• Home Exercise Program (HEP): The patient was instructed to perform the aforementioned exercises as her HEP 2-3 times daily on the days that the PT is not scheduled, to maximize her progress and to progress her towards her stated goal. Nanette’s adherence was crucial to her overall recovery, stated personal goal, and physical therapy outcome. HEP adherence was monitored through direct open-ended questions and requested demonstrations during subsequent visits. Nanette was provided education to encourage cooperation with the overall plan of care.

  1. Functional mobility training included bed mobility training with safety instructions given to ensure the patient adhered to the THR precaution during supine to sit and sit to supine mobility. Transfer training included regular sit to/from stand, toilet transfers, shower and tub transfer training, and, later, car transfer training in preparation for discharge. The patient received gait training with the rolling walker, with verbal and visual instructions provided to address the deficits and impairments noticed during her initial examination. This patient received instructions for postural reeducation, and to increase stance time and the amount of weight-bearing in her right LE. As her pain subsided 2-3 points, and her right LE muscle strength improved, she was progressed to the use of a standard cane first on level surface, and later on uneven surfaces. Just before discharge, the patient was progressed to gait training without an assistive device.
  1. Balance reeducation in standing started with transitional weight-shifting patterns in the sagittal and coronal planes. The verbal emphasis was on maintaining upright trunk posture, increasing stance time on the surgical leg, and improving the amount of weight-bearing. The first progression of this was to perform the same activities without upper extremity support. The next progression was the use of transitional stepping patterns in the sagittal and coronal planes. These activities were performed to improve the muscle stabilization action around the replaced hip joint, as well as improve the patient’s confidence in the ability of the surgical hip to sustain her weight. This is essential in the progression of gait training from a walker to a cane, and eventually to ambulating without a device.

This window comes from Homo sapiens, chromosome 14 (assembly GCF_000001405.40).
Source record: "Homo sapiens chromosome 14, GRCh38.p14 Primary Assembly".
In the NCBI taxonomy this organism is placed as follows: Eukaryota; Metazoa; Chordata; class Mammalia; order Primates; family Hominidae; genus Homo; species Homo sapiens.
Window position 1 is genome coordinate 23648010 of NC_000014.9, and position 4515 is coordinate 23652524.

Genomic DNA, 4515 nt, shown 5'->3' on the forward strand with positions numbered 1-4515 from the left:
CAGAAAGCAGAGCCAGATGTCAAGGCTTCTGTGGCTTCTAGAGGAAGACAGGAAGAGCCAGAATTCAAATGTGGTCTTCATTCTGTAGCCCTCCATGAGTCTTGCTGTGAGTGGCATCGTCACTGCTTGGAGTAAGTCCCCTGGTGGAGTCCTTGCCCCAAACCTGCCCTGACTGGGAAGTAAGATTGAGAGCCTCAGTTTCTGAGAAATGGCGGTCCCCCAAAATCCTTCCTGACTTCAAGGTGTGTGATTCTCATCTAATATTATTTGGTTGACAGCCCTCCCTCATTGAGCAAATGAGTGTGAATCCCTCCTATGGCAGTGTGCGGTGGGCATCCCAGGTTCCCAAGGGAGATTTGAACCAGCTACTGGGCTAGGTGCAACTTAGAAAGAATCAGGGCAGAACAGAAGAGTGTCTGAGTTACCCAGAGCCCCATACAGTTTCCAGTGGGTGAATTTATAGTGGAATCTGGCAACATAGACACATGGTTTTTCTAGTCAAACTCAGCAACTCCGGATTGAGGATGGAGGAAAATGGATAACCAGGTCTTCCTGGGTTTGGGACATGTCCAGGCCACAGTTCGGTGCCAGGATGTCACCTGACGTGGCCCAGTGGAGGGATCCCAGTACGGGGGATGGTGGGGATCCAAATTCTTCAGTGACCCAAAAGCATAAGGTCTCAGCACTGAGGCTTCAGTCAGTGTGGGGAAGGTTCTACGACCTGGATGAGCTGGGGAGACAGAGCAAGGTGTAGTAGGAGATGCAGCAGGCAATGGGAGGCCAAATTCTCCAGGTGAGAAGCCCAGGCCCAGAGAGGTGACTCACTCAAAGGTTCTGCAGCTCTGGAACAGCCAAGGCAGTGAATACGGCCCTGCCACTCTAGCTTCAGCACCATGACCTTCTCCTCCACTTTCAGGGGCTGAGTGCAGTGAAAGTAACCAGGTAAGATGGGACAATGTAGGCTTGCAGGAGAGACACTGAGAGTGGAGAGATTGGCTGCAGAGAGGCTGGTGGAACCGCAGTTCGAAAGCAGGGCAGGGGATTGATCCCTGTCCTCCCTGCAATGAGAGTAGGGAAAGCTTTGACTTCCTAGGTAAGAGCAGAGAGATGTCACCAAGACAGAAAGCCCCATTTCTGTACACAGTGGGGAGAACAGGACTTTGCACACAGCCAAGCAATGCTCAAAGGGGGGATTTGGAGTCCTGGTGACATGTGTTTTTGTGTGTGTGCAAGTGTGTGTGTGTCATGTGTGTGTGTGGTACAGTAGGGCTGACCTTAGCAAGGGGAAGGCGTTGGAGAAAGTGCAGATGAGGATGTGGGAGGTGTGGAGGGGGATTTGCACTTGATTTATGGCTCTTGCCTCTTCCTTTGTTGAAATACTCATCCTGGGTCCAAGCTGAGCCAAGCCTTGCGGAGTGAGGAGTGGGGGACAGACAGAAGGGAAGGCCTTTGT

1. Patient Education Patient education was a multi-pronged approach. The patient demonstrated a high level of health literacy; therefore, patient education was a multi-pronged approach. The PT provided education about Nanette’s THA precautions, with emphasis on observing these precautions as she goes through her day-to-day activities. Nanette’s precautions included avoiding turning towards the affected side, sitting in a low chair, and during supine to/from sitting, as these are some of the times when a patient is most likely to break the precautions. Safety education was provided in direct correlation to the safety hazards identified during the initial examination visit and other sessions. Nanette had area rugs in her walking path and a narrow path to her side of the bed. The PT provided suggestions and education regarding fall risks and prevention. Her bed was rearranged to allow a wider path to fit the walker. Area rugs were removed throughout the home. Also, caregivers (daughter and paid caregiver) were provided with education on a variety of topics, including Nanette’s home exercise program, signs, and symptoms of a deep venous thrombosis (DVT), pain medication management, the application of cold modalities for pain management, and if and when to seek medical attention. Researchers have suggested that there is an emergency room visit rate of about 13.4% in the first 90 days following THA, and the most frequent reasons are swelling (15.6%) and uncontrolled pain (12.8%).7 A study by Saleh et al documented these same common surgery-related reasons accounted for emergency room (ER) visits in about 35% of patients.9 These studies underscore the role of home health professionals in patient education regarding the careful assessment and management of swelling and pain in this population, as well as identifying patients that need to be referred to the ER for further evaluation immediately. This PT utilizes Wells’ Criteria for DVT10 as a clinical tool whenever there is concern about a possible DVT.

Outcomes

The patient achieved independence with her bed mobility by the first session of week 2 (3rd visit), and independence with her sit to/from stand and chair to/from bed transfers by the end of the second week (4th visit). She demonstrated independence with her shower stall and tub transfers by the third week (6th visit) and independence with car transfer in the 4th week. The patient progressed to gait training with a standard cane by the 3rd week. She had progressed to independence with gait training on level and uneven surfaces, including on her inclined driveway and to her community mailbox, which is about 450 feet away from her front door, with a numeric pain score of 0/10. Her functional score improved from 36 seconds at initial evaluation to 12 seconds using the TUG test. This score correlates with independence in all transfers and activities of daily living. Her right hip muscle strength had improved to 3+/5, and the patient demonstrated independence with her HEP. Nanette had achieved pain-free status by the final visit.